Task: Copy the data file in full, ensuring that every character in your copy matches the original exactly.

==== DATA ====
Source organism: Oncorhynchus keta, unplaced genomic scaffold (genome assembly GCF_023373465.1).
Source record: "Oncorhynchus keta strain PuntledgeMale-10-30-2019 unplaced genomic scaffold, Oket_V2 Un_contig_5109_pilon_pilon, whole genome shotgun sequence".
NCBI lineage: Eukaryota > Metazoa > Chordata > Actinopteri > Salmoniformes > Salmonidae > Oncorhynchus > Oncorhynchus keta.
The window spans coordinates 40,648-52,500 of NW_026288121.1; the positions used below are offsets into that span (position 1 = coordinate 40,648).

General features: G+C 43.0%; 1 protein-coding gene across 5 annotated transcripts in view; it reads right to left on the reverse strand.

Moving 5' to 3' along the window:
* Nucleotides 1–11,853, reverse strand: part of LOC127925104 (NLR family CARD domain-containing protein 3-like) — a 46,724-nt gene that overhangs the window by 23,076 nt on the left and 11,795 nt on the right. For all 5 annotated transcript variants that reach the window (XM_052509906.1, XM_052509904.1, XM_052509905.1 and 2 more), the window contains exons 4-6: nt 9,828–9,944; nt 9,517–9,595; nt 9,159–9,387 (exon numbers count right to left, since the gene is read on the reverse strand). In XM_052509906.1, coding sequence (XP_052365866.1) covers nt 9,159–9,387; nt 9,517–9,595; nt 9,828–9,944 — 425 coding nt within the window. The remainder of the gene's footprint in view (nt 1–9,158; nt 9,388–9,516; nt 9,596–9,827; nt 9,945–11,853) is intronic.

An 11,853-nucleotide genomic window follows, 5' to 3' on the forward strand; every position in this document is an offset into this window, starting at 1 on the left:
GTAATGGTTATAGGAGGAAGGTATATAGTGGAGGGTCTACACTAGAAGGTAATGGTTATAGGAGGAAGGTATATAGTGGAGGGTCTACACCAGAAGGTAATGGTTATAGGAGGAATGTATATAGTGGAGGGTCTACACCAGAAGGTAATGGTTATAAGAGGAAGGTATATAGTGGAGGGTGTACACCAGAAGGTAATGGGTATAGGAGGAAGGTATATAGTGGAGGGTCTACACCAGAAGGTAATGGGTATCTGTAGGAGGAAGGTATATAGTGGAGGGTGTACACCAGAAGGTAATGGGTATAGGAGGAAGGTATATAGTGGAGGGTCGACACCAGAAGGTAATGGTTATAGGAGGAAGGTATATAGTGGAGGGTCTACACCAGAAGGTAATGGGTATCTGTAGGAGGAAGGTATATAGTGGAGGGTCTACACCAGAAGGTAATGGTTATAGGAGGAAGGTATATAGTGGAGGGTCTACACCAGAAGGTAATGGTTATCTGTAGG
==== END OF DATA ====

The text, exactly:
Source organism: Oncorhynchus keta, unplaced genomic scaffold (genome assembly GCF_023373465.1).
Source record: "Oncorhynchus keta strain PuntledgeMale-10-30-2019 unplaced genomic scaffold, Oket_V2 Un_contig_5109_pilon_pilon, whole genome shotgun sequence".
NCBI lineage: Eukaryota > Metazoa > Chordata > Actinopteri > Salmoniformes > Salmonidae > Oncorhynchus > Oncorhynchus keta.
The window spans coordinates 40,648-52,500 of NW_026288121.1; the positions used below are offsets into that span (position 1 = coordinate 40,648).

General features: G+C 43.0%; 1 protein-coding gene across 5 annotated transcripts in view; it reads right to left on the reverse strand.

Moving 5' to 3' along the window:
* Nucleotides 1–11,853, reverse strand: part of LOC127925104 (NLR family CARD domain-containing protein 3-like) — a 46,724-nt gene that overhangs the window by 23,076 nt on the left and 11,795 nt on the right. For all 5 annotated transcript variants that reach the window (XM_052509906.1, XM_052509904.1, XM_052509905.1 and 2 more), the window contains exons 4-6: nt 9,828–9,944; nt 9,517–9,595; nt 9,159–9,387 (exon numbers count right to left, since the gene is read on the reverse strand). In XM_052509906.1, coding sequence (XP_052365866.1) covers nt 9,159–9,387; nt 9,517–9,595; nt 9,828–9,944 — 425 coding nt within the window. The remainder of the gene's footprint in view (nt 1–9,158; nt 9,388–9,516; nt 9,596–9,827; nt 9,945–11,853) is intronic.

An 11,853-nucleotide genomic window follows, 5' to 3' on the forward strand; every position in this document is an offset into this window, starting at 1 on the left:
GTAATGGTTATAGGAGGAAGGTATATAGTGGAGGGTCTACACTAGAAGGTAATGGTTATAGGAGGAAGGTATATAGTGGAGGGTCTACACCAGAAGGTAATGGTTATAGGAGGAATGTATATAGTGGAGGGTCTACACCAGAAGGTAATGGTTATAAGAGGAAGGTATATAGTGGAGGGTGTACACCAGAAGGTAATGGGTATAGGAGGAAGGTATATAGTGGAGGGTCTACACCAGAAGGTAATGGGTATCTGTAGGAGGAAGGTATATAGTGGAGGGTGTACACCAGAAGGTAATGGGTATAGGAGGAAGGTATATAGTGGAGGGTCGACACCAGAAGGTAATGGTTATAGGAGGAAGGTATATAGTGGAGGGTCTACACCAGAAGGTAATGGGTATCTGTAGGAGGAAGGTATATAGTGGAGGGTCTACACCAGAAGGTAATGGTTATAGGAGGAAGGTATATAGTGGAGGGTCTACACCAGAAGGTAATGGTTATCTGTAGG